New investment in battery supply as BMW seeks cost cuts
21 November 2019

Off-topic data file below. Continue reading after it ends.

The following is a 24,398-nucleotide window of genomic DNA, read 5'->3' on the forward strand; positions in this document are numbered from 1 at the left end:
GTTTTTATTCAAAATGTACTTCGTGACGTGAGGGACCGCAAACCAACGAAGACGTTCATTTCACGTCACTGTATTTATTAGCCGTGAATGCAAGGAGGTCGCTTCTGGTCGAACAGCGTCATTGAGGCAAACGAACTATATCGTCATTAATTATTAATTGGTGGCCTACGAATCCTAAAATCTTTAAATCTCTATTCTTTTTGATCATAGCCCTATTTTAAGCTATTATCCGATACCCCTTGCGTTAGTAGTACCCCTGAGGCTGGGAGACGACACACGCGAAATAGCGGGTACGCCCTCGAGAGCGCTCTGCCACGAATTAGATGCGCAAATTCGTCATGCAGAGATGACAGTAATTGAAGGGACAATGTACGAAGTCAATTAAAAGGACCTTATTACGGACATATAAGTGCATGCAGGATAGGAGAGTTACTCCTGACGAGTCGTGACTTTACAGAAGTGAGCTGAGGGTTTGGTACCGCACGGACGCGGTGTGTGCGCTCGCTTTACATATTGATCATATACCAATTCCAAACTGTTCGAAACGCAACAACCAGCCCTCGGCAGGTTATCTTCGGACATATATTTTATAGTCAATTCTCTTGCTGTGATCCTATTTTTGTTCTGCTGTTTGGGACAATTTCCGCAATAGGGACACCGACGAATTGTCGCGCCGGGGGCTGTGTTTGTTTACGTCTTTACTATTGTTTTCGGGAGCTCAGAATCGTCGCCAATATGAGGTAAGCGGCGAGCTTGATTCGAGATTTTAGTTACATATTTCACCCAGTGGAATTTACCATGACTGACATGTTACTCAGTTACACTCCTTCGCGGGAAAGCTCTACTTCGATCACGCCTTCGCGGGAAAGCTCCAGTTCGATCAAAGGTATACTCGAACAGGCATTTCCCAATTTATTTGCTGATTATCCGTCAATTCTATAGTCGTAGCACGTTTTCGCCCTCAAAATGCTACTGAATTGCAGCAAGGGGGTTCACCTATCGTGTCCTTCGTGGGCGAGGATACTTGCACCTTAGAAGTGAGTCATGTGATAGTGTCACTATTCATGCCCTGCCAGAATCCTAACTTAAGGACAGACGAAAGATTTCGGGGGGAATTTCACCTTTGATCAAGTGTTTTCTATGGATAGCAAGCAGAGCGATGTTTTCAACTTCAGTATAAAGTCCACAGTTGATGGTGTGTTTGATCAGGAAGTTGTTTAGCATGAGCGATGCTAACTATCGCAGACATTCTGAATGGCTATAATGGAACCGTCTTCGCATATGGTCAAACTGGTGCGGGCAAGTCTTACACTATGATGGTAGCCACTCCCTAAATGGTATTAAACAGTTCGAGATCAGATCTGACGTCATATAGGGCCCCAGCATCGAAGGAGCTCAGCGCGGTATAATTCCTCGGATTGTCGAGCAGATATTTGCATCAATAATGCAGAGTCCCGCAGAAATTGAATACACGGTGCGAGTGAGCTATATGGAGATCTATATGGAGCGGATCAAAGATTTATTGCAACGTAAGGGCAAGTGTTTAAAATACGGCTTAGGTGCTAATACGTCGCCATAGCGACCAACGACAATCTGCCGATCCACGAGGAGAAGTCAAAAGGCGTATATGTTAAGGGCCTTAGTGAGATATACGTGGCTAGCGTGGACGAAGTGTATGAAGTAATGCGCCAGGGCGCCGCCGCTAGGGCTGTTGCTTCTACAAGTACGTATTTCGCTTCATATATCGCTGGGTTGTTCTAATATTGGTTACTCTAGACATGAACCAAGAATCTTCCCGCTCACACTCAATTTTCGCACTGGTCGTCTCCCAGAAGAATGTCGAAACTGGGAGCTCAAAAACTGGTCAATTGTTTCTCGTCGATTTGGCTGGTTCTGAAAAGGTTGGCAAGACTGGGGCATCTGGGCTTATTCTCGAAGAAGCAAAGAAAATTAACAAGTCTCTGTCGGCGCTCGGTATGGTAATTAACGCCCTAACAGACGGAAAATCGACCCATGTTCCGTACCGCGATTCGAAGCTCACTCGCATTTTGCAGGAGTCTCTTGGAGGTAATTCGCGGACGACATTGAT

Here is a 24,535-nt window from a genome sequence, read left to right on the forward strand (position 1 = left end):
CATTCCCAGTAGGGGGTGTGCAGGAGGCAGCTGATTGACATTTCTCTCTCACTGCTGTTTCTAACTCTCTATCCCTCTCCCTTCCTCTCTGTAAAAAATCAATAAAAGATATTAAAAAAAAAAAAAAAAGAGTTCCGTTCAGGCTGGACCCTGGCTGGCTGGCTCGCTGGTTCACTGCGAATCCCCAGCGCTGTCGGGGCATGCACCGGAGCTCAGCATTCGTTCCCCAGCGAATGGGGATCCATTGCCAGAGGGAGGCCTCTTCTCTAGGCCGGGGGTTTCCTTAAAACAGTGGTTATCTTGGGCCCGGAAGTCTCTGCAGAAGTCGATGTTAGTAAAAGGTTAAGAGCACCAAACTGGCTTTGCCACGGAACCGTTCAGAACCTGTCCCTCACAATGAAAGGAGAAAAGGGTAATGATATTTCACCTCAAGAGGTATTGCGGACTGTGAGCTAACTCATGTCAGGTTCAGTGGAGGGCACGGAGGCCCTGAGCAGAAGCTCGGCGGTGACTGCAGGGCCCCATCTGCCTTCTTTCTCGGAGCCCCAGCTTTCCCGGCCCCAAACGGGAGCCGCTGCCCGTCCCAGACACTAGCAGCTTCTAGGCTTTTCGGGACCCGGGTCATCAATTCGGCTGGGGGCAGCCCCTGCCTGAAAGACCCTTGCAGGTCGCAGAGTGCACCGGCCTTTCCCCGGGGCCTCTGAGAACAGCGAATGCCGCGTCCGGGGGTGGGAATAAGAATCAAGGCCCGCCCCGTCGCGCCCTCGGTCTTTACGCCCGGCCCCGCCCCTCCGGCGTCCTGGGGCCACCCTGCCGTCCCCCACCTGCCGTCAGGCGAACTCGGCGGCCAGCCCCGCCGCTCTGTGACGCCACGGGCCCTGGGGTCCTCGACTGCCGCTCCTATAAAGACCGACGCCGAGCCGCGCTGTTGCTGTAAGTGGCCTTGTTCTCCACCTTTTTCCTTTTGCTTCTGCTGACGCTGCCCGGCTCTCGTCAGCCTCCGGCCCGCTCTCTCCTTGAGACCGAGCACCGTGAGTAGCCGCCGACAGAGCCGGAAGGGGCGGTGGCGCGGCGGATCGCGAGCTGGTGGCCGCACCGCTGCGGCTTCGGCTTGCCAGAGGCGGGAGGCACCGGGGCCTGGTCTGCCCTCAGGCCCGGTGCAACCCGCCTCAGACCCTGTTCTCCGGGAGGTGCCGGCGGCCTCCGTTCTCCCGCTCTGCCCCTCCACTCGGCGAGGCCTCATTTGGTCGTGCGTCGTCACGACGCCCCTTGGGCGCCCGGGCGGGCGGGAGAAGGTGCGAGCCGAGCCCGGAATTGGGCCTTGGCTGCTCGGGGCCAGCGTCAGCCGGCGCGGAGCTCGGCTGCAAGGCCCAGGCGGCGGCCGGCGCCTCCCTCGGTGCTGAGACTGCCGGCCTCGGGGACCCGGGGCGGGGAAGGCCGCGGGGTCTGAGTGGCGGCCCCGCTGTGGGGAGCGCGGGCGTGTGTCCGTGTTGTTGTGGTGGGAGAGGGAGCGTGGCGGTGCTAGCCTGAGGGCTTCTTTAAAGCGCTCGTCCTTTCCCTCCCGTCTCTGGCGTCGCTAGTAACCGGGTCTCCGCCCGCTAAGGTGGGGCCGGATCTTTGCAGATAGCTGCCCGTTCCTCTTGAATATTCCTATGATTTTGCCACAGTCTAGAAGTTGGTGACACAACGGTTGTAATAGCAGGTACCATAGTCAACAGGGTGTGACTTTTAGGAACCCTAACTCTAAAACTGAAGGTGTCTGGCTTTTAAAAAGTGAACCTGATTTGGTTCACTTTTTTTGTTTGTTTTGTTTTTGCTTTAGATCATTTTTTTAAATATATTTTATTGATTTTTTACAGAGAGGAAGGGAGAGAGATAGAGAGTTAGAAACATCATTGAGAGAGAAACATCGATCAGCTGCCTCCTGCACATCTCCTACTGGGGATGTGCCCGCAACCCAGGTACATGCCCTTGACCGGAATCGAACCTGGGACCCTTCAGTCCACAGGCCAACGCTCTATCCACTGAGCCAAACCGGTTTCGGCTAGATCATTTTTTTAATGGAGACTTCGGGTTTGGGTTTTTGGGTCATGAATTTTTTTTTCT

21 November 2019 BMW Group has increased its order of electric-vehicle batteries from two main suppliers as it looks to push ahead with its electrification strategy. The carmaker will now order â‚¬7.3 billion worth of batteries from Chinese manufacturer CATL, and â‚¬2.9 billion from Samsung. The agreement with CATL is an increase in the original investment of â‚¬4 billion. The BMW Group is the first customer of the CATL battery cell plant currently under construction in Erfurt, Germany. â€²We strongly supported and played an active part in establishing CATL in Germany,’ said Andreas Wendt, member of the Board of Management of BMW AG responsible for its purchasing and supplier network. The deal with Samsung will see the carmaker be supplied with batteries for its fifth-generation powertrains, and will run from 2021 to 2031. â€²In this way, we are securing our long-term battery cell needs. Every cell generation is awarded in global competition to the leading manufacturer from both a technology and a business perspective. This ensures we always have access to the best possible cell technology,’ Wendt announced Responsible source The BMW Group will source the cobalt needed as a key raw material for cell production directly from mines in Australia and Morocco and make it available to CATL and Samsung SDI. The same applies to lithium, which the BMW Group will also source directly from mines, including from Australia. This gives the company full transparency over where both raw materials come from. The news follows the opening of BMW’s new battery compliance centre earlier this month. The aim of the centre is to advance battery-cell technology and introduce it into production processes. The company invested a total of â‚¬200 million in the location, which is set to create up to 200 jobs. Cutting costs Meanwhile, the German carmaker is in talks with labour representatives and its top suppliers as it seeks to achieve cost savings of more than â‚¬12 billion. â€²We are currently discussing additional measures with the Works Council. All parties are working very constructively to make the company even stronger and more efficient,’Â CFO Nicolas Peter told analysts. The carmaker is not looking to cut any jobs as it undergoes the spending review. The rush to develop electric cars, together with worries over trade deals with the UK and the US, has pushed BMW, along with other European carmakers, into spending reviews. In addition to this, the emergence of new markets, such as the mobility sector and autonomous technologies, is increasing pressure on company profits. BMW entered a partnership with domestic rival Daimler earlier this year, merging their respective mobility services while agreeing to collaborate on driverless technology, in an effort to cut costs.